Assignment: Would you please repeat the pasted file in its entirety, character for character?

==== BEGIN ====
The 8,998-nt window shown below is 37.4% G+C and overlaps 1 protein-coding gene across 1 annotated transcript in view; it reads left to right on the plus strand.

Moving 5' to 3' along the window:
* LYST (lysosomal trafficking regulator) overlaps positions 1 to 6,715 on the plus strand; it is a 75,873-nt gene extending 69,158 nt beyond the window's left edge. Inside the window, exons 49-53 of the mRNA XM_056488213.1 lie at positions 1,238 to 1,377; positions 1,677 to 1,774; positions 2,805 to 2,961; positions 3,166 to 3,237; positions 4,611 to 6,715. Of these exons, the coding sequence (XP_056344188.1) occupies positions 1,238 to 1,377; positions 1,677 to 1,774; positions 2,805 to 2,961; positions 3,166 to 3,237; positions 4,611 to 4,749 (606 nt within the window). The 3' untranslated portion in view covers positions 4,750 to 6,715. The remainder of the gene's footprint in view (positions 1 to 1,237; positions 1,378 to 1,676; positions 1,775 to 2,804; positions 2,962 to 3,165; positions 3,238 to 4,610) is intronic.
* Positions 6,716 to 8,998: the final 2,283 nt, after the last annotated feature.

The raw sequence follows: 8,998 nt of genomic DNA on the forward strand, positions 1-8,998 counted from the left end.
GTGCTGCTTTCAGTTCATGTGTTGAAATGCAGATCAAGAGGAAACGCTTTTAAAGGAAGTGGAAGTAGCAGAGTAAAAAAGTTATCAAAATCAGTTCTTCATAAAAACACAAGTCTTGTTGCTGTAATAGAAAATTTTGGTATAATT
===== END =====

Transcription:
The 8,998-nt window shown below is 37.4% G+C and overlaps 1 protein-coding gene across 1 annotated transcript in view; it reads left to right on the plus strand.

Moving 5' to 3' along the window:
* LYST (lysosomal trafficking regulator) overlaps positions 1 to 6,715 on the plus strand; it is a 75,873-nt gene extending 69,158 nt beyond the window's left edge. Inside the window, exons 49-53 of the mRNA XM_056488213.1 lie at positions 1,238 to 1,377; positions 1,677 to 1,774; positions 2,805 to 2,961; positions 3,166 to 3,237; positions 4,611 to 6,715. Of these exons, the coding sequence (XP_056344188.1) occupies positions 1,238 to 1,377; positions 1,677 to 1,774; positions 2,805 to 2,961; positions 3,166 to 3,237; positions 4,611 to 4,749 (606 nt within the window). The 3' untranslated portion in view covers positions 4,750 to 6,715. The remainder of the gene's footprint in view (positions 1 to 1,237; positions 1,378 to 1,676; positions 1,775 to 2,804; positions 2,962 to 3,165; positions 3,238 to 4,610) is intronic.
* Positions 6,716 to 8,998: the final 2,283 nt, after the last annotated feature.

The raw sequence follows: 8,998 nt of genomic DNA on the forward strand, positions 1-8,998 counted from the left end.
GTGCTGCTTTCAGTTCATGTGTTGAAATGCAGATCAAGAGGAAACGCTTTTAAAGGAAGTGGAAGTAGCAGAGTAAAAAAGTTATCAAAATCAGTTCTTCATAAAAACACAAGTCTTGTTGCTGTAATAGAAAATTTTGGTATAATT